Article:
America and her NATO allies might be wise to focus on finding a path forward for the Kurds that works for Turkey. After the vote for Kurdish independence in September, tensions will likely increase in the area. The article and video below provide details.
It’s important to note here that losses incurred in our nearly generation-long engagements in the Middle East have been as much diplomatic as military. Turkey is a prime example. Without significant support of this once loyal ally, it was unwise to engage in conflicts in her former Ottoman territories at the start of this century. Turkey’s border is now the main conduit for human traffic, including jihadists, into and out of in Syria, and the government trends authoritarian and Islamist. These developments are arguably more significant than the troubles brought about by our adventures further to the south.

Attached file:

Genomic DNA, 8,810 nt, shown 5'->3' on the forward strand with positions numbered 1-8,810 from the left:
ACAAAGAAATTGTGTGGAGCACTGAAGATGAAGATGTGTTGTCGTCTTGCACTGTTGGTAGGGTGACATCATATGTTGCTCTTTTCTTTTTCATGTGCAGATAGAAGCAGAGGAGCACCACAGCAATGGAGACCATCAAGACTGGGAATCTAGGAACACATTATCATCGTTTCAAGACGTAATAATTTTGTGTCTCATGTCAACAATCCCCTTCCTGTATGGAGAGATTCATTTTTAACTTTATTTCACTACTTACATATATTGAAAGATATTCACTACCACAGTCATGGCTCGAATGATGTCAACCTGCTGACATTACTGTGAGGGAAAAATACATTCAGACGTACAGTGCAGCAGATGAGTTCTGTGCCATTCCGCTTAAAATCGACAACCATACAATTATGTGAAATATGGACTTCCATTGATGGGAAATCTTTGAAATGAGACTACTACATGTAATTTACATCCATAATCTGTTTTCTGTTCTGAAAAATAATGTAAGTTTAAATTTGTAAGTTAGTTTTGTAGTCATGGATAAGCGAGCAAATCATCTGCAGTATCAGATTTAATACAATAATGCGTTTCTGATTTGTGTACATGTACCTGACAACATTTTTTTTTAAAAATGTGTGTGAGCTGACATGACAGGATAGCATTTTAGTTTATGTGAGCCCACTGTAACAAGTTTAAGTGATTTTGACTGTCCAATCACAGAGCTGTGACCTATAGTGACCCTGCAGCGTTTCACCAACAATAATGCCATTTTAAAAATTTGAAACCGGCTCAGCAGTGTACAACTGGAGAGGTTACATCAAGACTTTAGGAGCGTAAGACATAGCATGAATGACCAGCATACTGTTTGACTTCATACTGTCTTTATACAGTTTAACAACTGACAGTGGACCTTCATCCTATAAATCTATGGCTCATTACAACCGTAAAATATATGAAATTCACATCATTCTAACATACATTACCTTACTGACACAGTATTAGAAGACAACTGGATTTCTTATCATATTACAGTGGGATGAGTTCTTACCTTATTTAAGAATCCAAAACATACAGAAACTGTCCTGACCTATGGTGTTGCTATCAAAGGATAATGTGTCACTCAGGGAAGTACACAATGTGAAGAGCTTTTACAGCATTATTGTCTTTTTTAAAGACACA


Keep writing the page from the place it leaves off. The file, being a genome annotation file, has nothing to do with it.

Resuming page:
Turkey, a key member of NATO, has so far chosen to sit out the war against ISIS. Instead, it is at war with Kurdish militias in Syria, the only ground forces so far that have managed to take on ISIS and win.